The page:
VISALIA, Calif. (KFSN) -- Visalia is taking action to make it easier for those with autism to enjoy everything the area has to offer.
It has been named the country's first certified autism destination by the International Board of Credentialing and Continuing Education Standards (IBCCES).
The city prides itself in being a welcoming community, and it's now leading the way when it comes to attracting and supporting a group of travelers that's often forgotten about.
"There are wheelchair ramps for people that have limited mobility, but hidden disabilities -- like autism -- are a little more challenging to deal with. So we felt like we wanted to just kind of confront that head-on," explained Visit Visalia tourism marketing director Suzanne Bianco.
A recent study by Autism Travel shows 87% of families with a child who is autistic do not travel, but 93% would be more likely to if autism-certified options were available.
This past year and a half, Visit Visalia has been taking action to get its tourism partners trained and certified - in autism and sensory disorder sensitivity and awareness -- by IBCCES.
"We thought that we really needed to change that and be welcoming, to be understanding, have our staff here, locally, understand what challenges they may face and be prepared to help with that," Bianco said.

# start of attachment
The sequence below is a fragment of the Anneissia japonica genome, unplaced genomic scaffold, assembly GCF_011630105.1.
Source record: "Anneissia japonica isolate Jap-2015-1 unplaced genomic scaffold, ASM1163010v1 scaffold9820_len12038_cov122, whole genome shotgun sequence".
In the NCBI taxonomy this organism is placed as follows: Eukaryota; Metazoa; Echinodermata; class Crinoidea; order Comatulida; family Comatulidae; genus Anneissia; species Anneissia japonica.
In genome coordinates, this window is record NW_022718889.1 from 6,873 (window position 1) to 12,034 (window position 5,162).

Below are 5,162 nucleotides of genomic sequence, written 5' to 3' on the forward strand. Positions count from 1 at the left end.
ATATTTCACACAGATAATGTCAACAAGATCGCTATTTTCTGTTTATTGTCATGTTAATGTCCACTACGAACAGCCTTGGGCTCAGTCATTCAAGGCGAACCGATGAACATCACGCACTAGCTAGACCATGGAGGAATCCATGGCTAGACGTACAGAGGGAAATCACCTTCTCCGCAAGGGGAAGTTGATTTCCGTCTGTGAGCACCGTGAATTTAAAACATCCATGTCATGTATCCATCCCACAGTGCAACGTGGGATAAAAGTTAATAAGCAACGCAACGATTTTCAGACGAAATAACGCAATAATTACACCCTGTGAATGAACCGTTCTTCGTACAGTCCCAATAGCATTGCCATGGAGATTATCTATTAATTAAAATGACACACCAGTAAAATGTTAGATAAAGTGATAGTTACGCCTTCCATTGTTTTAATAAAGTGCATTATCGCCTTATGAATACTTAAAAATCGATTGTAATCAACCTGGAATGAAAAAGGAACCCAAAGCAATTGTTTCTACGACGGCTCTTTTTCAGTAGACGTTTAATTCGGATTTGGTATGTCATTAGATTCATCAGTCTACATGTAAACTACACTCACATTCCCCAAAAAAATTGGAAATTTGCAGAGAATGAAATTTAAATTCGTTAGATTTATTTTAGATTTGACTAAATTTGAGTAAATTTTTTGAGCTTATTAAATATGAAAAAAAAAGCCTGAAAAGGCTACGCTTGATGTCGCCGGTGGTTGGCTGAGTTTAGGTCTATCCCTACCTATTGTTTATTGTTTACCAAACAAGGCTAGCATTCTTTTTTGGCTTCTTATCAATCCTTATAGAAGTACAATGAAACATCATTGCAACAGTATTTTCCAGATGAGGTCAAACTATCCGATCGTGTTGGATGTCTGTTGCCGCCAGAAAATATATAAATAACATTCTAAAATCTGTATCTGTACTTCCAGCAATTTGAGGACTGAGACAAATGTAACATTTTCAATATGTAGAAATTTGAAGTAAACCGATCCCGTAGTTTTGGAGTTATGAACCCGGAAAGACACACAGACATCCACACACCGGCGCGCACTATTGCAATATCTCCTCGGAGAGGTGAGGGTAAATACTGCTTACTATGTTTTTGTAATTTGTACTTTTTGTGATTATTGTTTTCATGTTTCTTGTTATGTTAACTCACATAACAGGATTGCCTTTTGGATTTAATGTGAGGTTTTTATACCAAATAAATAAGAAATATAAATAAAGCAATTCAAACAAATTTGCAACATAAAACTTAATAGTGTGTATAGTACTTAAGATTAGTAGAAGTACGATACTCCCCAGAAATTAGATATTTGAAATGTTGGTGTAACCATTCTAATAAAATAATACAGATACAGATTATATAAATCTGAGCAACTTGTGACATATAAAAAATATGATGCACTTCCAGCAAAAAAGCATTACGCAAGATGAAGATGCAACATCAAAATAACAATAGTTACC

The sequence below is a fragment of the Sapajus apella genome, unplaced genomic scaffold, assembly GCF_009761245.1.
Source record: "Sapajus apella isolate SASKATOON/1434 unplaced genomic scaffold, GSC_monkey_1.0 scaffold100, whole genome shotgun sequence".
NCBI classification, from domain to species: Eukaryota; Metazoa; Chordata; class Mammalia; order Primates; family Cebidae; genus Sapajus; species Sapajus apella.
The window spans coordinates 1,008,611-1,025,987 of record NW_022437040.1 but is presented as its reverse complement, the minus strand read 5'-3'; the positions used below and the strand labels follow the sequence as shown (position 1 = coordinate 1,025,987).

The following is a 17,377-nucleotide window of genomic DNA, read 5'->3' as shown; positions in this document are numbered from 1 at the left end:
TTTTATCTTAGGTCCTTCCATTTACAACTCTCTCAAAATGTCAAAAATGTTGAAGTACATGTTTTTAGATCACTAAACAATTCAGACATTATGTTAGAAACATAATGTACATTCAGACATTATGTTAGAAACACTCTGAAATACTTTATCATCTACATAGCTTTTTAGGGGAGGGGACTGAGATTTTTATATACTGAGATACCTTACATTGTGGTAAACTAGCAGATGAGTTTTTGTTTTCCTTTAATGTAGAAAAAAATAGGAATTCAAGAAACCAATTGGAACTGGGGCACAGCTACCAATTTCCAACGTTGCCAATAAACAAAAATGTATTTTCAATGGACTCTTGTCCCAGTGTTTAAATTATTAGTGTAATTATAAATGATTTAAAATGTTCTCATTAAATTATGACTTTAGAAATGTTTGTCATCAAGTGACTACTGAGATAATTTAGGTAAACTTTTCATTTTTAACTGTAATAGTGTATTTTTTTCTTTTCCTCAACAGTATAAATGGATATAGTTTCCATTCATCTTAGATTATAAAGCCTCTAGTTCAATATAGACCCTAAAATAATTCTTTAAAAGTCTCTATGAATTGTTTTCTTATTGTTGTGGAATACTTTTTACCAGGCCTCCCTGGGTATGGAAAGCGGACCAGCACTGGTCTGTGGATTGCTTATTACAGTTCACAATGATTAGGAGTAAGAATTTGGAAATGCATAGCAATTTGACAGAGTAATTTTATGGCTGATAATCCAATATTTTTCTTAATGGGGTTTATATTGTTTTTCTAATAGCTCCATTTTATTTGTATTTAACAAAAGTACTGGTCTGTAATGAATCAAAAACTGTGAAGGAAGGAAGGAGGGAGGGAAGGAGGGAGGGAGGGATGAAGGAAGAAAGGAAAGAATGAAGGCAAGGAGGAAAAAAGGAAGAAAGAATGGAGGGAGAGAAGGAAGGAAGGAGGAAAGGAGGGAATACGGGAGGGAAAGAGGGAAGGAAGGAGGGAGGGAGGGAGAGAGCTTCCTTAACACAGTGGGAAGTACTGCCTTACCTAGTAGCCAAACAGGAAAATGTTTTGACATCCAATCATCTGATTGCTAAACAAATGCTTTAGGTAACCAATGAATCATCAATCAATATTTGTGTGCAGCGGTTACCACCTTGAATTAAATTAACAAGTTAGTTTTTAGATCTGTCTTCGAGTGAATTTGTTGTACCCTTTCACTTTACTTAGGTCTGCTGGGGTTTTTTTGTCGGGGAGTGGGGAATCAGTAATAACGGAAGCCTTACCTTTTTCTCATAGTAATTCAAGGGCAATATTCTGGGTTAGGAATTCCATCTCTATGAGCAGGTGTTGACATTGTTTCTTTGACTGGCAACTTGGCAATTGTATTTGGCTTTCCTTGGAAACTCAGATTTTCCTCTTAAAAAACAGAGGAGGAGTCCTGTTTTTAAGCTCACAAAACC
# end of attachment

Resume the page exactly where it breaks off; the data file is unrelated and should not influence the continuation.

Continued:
Families can utilize Visit Visalia's Hidden Disabilities Sunflower Program, a simple way to self-identify they'll need a little extra help. For example, Visit Visalia lodging partners can help families during check-in, which can be sensory overload for those with autism.
"The staff can either expedite checking, if possible, or move the family to a quieter area of the hotel so that they can complete the check-in process and quickly get to their room," said Bianco.
There are several restaurants and attractions in the Visalia area that are sensory-friendly for families. The city is also planning to host sensory-friendly events in the near future.
For more information on how Visit Visalia is supporting individuals with autism, visit the website.